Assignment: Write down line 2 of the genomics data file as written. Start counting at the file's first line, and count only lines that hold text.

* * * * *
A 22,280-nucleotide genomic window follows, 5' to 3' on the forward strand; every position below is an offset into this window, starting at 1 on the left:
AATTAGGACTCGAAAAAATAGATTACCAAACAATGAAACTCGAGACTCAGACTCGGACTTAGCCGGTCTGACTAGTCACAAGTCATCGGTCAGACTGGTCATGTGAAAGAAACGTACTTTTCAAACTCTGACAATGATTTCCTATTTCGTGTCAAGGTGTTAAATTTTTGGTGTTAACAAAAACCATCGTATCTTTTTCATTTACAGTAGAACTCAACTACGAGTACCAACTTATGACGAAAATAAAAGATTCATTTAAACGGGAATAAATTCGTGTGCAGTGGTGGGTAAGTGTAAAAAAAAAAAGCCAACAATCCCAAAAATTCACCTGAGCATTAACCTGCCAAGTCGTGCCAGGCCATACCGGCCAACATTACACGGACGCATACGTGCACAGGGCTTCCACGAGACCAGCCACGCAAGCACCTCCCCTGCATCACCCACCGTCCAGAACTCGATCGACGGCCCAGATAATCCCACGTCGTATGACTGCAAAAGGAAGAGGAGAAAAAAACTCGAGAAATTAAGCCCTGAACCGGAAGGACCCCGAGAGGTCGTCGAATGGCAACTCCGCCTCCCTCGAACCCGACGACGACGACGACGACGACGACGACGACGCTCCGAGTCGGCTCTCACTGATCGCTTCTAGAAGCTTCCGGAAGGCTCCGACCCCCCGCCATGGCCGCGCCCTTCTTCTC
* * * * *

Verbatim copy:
AATTAGGACTCGAAAAAATAGATTACCAAACAATGAAACTCGAGACTCAGACTCGGACTTAGCCGGTCTGACTAGTCACAAGTCATCGGTCAGACTGGTCATGTGAAAGAAACGTACTTTTCAAACTCTGACAATGATTTCCTATTTCGTGTCAAGGTGTTAAATTTTTGGTGTTAACAAAAACCATCGTATCTTTTTCATTTACAGTAGAACTCAACTACGAGTACCAACTTATGACGAAAATAAAAGATTCATTTAAACGGGAATAAATTCGTGTGCAGTGGTGGGTAAGTGTAAAAAAAAAAAGCCAACAATCCCAAAAATTCACCTGAGCATTAACCTGCCAAGTCGTGCCAGGCCATACCGGCCAACATTACACGGACGCATACGTGCACAGGGCTTCCACGAGACCAGCCACGCAAGCACCTCCCCTGCATCACCCACCGTCCAGAACTCGATCGACGGCCCAGATAATCCCACGTCGTATGACTGCAAAAGGAAGAGGAGAAAAAAACTCGAGAAATTAAGCCCTGAACCGGAAGGACCCCGAGAGGTCGTCGAATGGCAACTCCGCCTCCCTCGAACCCGACGACGACGACGACGACGACGACGACGACGCTCCGAGTCGGCTCTCACTGATCGCTTCTAGAAGCTTCCGGAAGGCTCCGACCCCCCGCCATGGCCGCGCCCTTCTTCTC